A white-coated primary care physician walks into an exam room and greets a waiting patient, who promptly lists his symptoms. The doctor listens attentively and maintains eye contact while the Google Glass device she is wearing records the patient’s words. As the patient speaks, the doctor can also see his vitals from the last two visits as well as recent test results and current prescriptions. A blood pressure cuff and heart-rate monitor feed data into the doctor’s field of vision, allowing for comparison with previous monitoring. The doctor notices a pattern that might indicate a dosage problem with a medication could be causing blood pressure to drop. She asks the patient more detailed questions and accesses, via Glass, information about the drug, confirming her suspicions without breaking the flow of patient interaction. She is able to offer analysis and a plan for dosage adjustments. The patient is relieved his symptoms were taken seriously and that he has a plan. After the patient leaves, the doctor moves on, having already transmitted the new prescription to the pharmacy and captured the visit notes in the patient’s electronic medical record.
This scenario is an example of the Internet of Things (IoT) in action. Not yet mainstream, it is feasible with technology from the digital health startup Augmedix. Its hands-free solution can enhance the way physicians and other medical personnel interact with patients.
Technology for capturing patient visits promises to free doctors from the burden of data entry and updating medical records, which consumes more than two hours of the average professional’s workday, Augmedix estimates. Meanwhile, the feed of information into the doctor’s Glass screen promises to let physicians remain present and undistracted during limited patient face time.
As digital health options proliferate, technology will free physicians from back-office burdens and reduce inefficiencies.
What we find most interesting and promising about examples like Augmedix is how they highlight a paradox inherent in connected devices and the Internet of Things: although technology aims to weave data streams without human intervention, its deeper value comes from connecting people. By offloading data capture and information transfer to the background, devices and applications can actually improve human relationships. Practitioners can use technology to get technology out of the way—to move data and information flows to the side and enable better human interaction.
Using data connectivity to better understand and support humans can drive new growth for the companies that develop products and services. Machines and sensors are already continuously and passively gathering, transmitting, and sharing data from which we could derive insights to design new and improved products and services. Mashups of data about individuals, public Big Data, proprietary data, and other internal data sources could enable us to anticipate customer needs based on time and geography and offer new, valuable services.
Yet an analysis of enterprise IoT implementations between 2009 and 2013 reveals that only 13 percent targeted revenue growth on innovation. Instead, most focused on incremental cost saving. Consumer IoT, meanwhile, has focused on wearables and slick interfaces that seem more novelty than solutions to real problems.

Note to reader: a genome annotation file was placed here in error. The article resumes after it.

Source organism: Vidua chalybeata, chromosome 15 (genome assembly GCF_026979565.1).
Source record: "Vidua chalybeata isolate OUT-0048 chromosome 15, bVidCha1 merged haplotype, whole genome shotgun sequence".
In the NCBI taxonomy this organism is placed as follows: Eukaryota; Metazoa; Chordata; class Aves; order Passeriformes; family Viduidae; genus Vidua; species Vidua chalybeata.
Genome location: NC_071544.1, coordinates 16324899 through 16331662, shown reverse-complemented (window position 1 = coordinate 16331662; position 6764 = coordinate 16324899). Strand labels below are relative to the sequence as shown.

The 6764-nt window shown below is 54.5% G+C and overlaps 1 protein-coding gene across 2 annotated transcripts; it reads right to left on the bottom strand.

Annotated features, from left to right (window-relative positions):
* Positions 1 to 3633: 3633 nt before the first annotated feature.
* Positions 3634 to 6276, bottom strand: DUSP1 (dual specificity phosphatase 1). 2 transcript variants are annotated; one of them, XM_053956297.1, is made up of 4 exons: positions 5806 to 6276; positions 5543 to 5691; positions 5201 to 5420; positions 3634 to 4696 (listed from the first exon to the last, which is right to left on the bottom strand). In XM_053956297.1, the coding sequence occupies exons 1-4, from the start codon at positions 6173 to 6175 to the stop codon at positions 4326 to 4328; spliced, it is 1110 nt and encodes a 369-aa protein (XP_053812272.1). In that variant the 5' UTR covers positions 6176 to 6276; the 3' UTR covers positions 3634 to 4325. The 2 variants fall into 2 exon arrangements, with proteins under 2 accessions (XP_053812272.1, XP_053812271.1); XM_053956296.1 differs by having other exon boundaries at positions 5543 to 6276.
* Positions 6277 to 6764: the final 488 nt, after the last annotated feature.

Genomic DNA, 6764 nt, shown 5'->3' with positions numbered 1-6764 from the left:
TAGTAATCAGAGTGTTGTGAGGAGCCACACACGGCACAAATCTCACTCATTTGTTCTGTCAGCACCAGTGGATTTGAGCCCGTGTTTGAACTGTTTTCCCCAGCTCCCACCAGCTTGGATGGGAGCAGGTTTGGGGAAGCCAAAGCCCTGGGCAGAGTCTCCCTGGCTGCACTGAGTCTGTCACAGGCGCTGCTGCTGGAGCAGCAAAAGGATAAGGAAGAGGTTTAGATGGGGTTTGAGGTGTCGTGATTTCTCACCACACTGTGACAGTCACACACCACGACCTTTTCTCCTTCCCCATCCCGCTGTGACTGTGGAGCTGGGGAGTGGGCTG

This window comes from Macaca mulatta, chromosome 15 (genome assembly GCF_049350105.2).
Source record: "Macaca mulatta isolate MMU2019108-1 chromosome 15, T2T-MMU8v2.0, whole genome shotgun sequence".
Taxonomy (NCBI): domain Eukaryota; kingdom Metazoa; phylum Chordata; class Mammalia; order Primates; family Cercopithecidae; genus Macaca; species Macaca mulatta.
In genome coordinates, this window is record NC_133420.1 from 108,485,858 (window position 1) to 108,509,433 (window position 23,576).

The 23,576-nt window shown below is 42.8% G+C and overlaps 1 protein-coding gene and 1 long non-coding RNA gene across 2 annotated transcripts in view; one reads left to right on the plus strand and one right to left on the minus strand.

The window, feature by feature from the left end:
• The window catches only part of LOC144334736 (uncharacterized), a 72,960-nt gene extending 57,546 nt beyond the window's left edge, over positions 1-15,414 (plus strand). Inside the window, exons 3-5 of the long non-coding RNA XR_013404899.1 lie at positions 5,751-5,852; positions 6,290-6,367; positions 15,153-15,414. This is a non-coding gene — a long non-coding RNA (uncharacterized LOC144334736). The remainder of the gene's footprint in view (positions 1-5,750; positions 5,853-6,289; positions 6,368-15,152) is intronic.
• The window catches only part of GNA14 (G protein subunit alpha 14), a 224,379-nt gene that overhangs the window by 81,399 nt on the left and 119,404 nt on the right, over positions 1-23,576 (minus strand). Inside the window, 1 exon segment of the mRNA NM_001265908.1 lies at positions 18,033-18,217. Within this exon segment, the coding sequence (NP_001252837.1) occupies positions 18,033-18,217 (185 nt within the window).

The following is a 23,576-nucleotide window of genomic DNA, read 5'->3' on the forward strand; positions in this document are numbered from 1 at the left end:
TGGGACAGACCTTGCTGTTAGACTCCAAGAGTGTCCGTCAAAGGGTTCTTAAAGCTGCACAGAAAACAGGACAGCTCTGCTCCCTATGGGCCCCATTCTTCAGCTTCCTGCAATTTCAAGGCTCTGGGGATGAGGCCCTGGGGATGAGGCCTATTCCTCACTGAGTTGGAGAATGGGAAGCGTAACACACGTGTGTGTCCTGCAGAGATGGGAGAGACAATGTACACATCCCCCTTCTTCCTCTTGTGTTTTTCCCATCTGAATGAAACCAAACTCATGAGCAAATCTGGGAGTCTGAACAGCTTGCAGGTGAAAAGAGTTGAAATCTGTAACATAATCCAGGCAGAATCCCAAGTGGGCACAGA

Deloitte predicts one billion IoT devices will be sold in 2015—60 percent of them to enterprises. This proliferation of consumer and enterprise connected devices offers an opportunity to build deeper understanding of how we will use a wide range of products.
Consider emerging digital health coaching applications such as Prevent, a pre-diabetes behavioral-modification program from Omada Health, or Rise, a nutrition and weight-loss coaching program. While each currently only pulls data from limited sources, these applications have the potential ability to gather constant, real-time, contextual data streams from largely passive machine-to-machine communications (such as a consumer’s wearable device, smart phone, and digital scale) to inform advice and interventions given by a live health coach. This kind of ongoing data-augmented human assistance could contrast starkly with the limited, self-reported stats and sporadic contact most individuals presently have with health care professionals.
Taken across a sizable population, such constant, real-time contextual data flows should allow better products and services to be developed. IoT applications and consumer-oriented wearables, smart devices, and sensored machines are creating an avalanche of data.
A few months ago, we wrote about the convergence of atoms and bytes, and posited that digital technology is most powerful when it is married back into the physical world in ways that create new value and insights from the collision of disparate data.
Solutions like Augmedix are showing how connected devices can lead companies to more sustained and deeper relationships with customers, business partners, and their own workforce to drive revenue growth, open up new markets, and develop better products and services.
The companies that figure out first how to aggregate relevant data from multiple sources and then nurture broader ecosystems of third party analytics tools to mine this data will have an awesome opportunity. Rather than just “pushing” more products and services to customers, they could become trusted advisors; customers will rely upon them to show how to create more value from the data.
The data aggregation platforms that ultimately emerge from the IoT jungle of today will represent powerful “influence points,” enabling the owners of these platforms to create and capture significant new economic value.
John Hagel III, director at Deloitte Consulting LLP, is the co-chairman of the Deloitte Center for the Edge based in Silicon Valley. John Seely Brown is the independent co-chairman of the Deloitte Center for the Edge.